Being very contrary in a terrible market

By Geoff Lee

May 5, 2016 6:00 AM

Western Alliance Tubulars Ltd., majority owned by Moosomin First Nation in Cochin, Saskatchewan is taking a contrarian outlook to the market for oil and gas tubing and specialty products.
WAT has partnered with Victoria International Tubulars (VIT) and is set to open a new manufacturing plant in Edmonton in anticipation of a turnaround in the oil and gas industry next year.
“We’re either really smart or we’re really dumb,” said Larry Kryska, president and CEO of WAT, who calls the existing market for oil country tubular goods (OCTG) as terrible.
“We’re contrarians to the market—you always buy low and sell high.”
Kryska hopes WAT can mimic the success of Husky Energy in the 70s after it was bought by Chinese interests and saw rapid growth by drilling during the downturn of the 80s when others didn’t.
“We’re not expecting to get rich in our first year,” said Kryska who believe things will turn around.
“Even now we have a little of business because our product offering is quite unique to Canada.”
WAT’s partner VIT is a wholly-owned subsidiary of Darun Jiangsu Shined Petroleum Equipment Manufacturing Co. Ltd. that owns seamless pipe manufacturing in China, Vietnam and Indonesia.
WAT will kickstart the manufacture of OTCG and specialized products in the coming weeks.
“We are three to four weeks away from vacuum insulated tubing manufacturing which is a specialized product not manufactured in Canada,” said Kryska.
“It’s used in steam injection lines in steam assisted gravity drainage or SAGD.”
Vacuum Insulated tubing reduces heat loss in SAGD operations, reducing steam consumption; therefore making wells more energy, time and cost efficient.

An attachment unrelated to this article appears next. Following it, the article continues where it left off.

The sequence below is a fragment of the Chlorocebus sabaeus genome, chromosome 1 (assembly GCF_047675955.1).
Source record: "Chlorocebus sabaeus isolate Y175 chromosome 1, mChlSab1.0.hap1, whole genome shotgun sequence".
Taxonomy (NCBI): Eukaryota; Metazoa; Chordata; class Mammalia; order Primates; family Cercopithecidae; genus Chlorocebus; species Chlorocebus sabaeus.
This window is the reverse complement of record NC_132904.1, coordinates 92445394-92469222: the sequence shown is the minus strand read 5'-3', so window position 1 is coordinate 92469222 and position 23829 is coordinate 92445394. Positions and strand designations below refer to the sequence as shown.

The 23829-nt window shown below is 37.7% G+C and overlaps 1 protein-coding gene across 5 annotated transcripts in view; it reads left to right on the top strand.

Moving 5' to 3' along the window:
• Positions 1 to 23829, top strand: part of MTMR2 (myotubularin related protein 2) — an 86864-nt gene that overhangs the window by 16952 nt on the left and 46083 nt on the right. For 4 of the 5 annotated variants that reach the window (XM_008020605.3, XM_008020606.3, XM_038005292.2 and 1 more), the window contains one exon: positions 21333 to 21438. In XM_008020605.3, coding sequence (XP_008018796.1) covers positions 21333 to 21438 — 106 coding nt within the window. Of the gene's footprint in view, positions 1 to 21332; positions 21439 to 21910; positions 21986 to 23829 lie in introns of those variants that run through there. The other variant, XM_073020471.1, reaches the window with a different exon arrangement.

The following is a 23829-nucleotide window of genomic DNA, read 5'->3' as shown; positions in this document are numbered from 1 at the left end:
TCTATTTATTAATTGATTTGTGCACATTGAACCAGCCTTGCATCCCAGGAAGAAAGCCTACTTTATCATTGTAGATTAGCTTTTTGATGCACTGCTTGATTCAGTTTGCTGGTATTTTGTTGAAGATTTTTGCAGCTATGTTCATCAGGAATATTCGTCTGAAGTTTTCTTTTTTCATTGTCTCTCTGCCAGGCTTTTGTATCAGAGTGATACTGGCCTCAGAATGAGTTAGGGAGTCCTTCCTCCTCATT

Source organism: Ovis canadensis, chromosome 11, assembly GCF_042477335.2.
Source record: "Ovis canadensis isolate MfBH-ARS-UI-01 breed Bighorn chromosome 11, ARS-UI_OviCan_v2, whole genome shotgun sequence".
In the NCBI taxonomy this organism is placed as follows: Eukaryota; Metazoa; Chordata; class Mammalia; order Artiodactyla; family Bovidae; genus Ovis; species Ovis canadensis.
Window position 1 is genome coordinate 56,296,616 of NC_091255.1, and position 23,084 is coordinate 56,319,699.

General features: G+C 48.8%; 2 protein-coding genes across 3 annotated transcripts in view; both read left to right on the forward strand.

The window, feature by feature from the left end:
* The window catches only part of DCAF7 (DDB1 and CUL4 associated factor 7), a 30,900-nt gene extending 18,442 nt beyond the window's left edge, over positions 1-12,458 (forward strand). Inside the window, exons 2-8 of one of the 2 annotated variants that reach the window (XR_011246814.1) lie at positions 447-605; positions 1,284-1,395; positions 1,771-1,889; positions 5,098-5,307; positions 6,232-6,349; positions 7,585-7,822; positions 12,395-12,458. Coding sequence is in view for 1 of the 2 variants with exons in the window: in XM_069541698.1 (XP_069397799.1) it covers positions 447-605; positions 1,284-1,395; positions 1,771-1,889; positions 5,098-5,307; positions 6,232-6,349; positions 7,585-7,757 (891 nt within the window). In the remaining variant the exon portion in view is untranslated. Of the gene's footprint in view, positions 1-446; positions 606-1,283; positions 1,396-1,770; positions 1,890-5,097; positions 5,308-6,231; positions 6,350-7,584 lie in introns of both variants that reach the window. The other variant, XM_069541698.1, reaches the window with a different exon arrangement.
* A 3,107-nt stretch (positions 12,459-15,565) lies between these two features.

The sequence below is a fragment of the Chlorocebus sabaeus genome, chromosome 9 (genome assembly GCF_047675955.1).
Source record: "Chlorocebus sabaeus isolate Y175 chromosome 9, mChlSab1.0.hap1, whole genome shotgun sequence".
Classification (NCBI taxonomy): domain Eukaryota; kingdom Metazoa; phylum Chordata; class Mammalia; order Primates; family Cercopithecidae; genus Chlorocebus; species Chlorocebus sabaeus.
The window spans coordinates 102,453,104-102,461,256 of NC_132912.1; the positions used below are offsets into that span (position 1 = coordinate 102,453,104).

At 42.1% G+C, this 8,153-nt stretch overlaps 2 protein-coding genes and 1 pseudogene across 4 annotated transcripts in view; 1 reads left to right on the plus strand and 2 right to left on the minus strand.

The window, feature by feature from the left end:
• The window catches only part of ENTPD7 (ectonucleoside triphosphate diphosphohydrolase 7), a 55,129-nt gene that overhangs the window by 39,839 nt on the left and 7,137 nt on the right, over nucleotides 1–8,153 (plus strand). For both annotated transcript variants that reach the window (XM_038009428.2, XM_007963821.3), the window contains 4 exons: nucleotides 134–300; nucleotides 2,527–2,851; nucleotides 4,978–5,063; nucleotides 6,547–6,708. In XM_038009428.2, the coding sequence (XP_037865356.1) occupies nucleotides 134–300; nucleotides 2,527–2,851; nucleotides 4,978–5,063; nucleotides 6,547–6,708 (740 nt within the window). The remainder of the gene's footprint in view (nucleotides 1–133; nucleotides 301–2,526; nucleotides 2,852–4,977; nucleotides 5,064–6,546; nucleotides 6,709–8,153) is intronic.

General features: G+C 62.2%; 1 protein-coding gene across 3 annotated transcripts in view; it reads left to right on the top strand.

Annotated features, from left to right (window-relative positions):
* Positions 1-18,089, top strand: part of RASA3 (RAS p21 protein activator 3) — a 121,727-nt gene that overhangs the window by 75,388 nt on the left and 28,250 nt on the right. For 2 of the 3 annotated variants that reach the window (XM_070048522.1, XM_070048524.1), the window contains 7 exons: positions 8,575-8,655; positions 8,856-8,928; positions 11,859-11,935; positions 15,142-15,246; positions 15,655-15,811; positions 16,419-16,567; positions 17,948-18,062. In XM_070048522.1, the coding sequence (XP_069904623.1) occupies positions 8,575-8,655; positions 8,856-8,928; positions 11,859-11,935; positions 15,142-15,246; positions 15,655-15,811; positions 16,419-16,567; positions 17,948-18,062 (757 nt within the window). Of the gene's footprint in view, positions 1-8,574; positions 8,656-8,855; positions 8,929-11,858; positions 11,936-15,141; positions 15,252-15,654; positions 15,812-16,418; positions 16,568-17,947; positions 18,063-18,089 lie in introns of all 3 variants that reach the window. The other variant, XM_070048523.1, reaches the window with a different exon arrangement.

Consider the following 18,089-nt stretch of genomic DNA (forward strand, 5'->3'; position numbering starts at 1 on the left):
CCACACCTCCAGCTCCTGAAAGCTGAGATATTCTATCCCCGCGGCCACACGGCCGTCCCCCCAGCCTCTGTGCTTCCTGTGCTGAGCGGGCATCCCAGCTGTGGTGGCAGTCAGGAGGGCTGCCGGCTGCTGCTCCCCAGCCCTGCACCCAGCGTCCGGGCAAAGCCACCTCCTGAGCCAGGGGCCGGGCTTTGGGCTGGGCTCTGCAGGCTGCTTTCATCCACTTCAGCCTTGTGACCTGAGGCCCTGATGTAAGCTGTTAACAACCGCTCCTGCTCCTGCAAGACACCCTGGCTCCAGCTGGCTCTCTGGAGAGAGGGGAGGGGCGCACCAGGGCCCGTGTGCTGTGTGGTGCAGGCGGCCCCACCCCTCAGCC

WAT will target the North American market with its products and services.
The first stage of the project is the manufacture of about 20,000 metric tonnes a year of up to seven-in outer diameter downhole and casing tubulars and line pipe for process pipe used in refineries.
The facility will also include production lines of heat treatment, upsetting, threading, vacuum insulated tubing when API certification is achieved by the summer.
“People are going to Houston Texas and paying exchange rates to have their pipe altered and we can do it here now,” said Kryska. “When things turn around we are going to be in a very good position.”
The plant will also provide used tubing cleaning and repair services.
The plant currently employs five Moosomin First Nations trainees with a staff of about 17 and plans to eventually include a consortium of other First Nations in the business.
“In the future we could be working with other First Nations and looking at something on reserve,” said Kryska.
“But with the rates and lease rates and logistics, it just made sense to do it in Edmonton which is a bit of hub for manufacturing in Western Canada.
Kryska said for Moosomin, WAT is an investment in their community located north of North Battleford.
“We’re hoping this proposal is going to see community development in the form of schools, not to mention the training that will be offered at the facility for community members,” he said.
Kryska said he’s been working with importing products and steel from Asia dating back before 2,000. “It’s not easy to keep the employment pool going and keeping good employees, but there is a lot of opportunity for First Nations communities,” said Kryska.

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